SMS is the new black

A review of mass market mobile apps

Posts Tagged ‘Predictions’

Gartner gazes into crystal ball

Posted by Jon Russell on February 11, 2009

[A little late on this one but…] Last month, analyst industry giant Gartner used its considerable expertise and position in the mobile industry to reveal its ‘Eight Mobile Technologies to Watch in 2009 and 2010’. Always worthy of note, and no particular order they are below.

As ever, please get in touch with your thoughts and any predictions of your own.

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1. Bluetooth 3.0

The Bluetooth 3.0 specification will be released in 2009 (at which point its feature set will be frozen), with devices starting to arrive around 2010. Bluetooth 3.0 will likely include features such as ultra-low-power mode that will enable new devices, such as peripherals and sensors, and new applications, such as health monitoring. Bluetooth originated as a set of protocols operating over a single wireless bearer technology. Bluetooth 3.0 is intended to support three bearers: “classic” Bluetooth, Wi-Fi and ultrawideband (UWB). It’s possible that more bearers will be supported in the future.

2. Mobile User Interfaces (UIs)

UIs have a major effect on device usability and supportability. They will also be an area of intense competition in 2009 and 2010, with manufacturers using UIs to differentiate their handsets and platforms. New and more-diverse UIs will complicate the development and support of business-to-employee (B2E) and business-to-consumer (B2C) applications. Organizations should expect more user demands for support of specific device models driven by interface preferences. Companies should also expect consumer interfaces to drive new expectations of application behavior and performance. Better interfaces will make the mobile Web more accessible on small devices, and will be a better channel to customers and employees.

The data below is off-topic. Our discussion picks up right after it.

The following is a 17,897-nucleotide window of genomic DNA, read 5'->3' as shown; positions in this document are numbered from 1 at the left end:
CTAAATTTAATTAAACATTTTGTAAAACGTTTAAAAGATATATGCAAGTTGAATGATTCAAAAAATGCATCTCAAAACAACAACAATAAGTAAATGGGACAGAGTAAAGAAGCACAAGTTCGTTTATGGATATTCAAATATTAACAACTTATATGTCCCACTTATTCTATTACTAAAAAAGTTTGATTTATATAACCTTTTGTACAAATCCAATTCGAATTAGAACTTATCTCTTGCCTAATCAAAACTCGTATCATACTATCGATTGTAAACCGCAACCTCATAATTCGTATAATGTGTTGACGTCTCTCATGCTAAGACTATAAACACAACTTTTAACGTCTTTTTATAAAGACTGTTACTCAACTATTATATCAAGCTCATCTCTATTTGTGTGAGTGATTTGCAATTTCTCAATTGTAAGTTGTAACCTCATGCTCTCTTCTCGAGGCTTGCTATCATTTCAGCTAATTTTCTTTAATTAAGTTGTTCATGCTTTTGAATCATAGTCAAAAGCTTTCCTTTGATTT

3. Location Sensing

Location awareness makes mobile applications more powerful and useful; in the future, location will be a key component of contextual applications. Location sensing will also enhance systems, such as mobile presence and mobile social networking. The growing maturity of on-campus location sensing using Wi-Fi opens up a range of new applications exploiting the location of equipment or people. Organizations delivering business or consumer applications should explore the potential of location sensing; however, exploiting it may create new privacy and security challenges.

4. 802.11n

802.11n boosts Wi-Fi data rates to between 100 Mbps and 300 Mbps, and the multiple-input, multiple-output technology used by 802.11n offers the potential for better coverage in some situations. 802.11n is likely to be a long-lived standard that will define Wi-Fi performance for several years. High-speed Wi-Fi is desirable to stream media around the home and office. From an organizational perspective, 802.11n is disruptive; it’s complex to configure, and is a “rip and replace” technology that requires new access points, new client wireless interfaces, new backbone networks and a new power over Ethernet standard. However, 802.11n is the first Wi-Fi technology to offer performance on a par with the 100 Mbps Ethernet commonly used for wired connections to office PCs. It is, therefore, an enabler for the all-wireless office, and should be considered by companies equipping new offices or replacing older 802.11a/b/g systems in 2009 and 2010.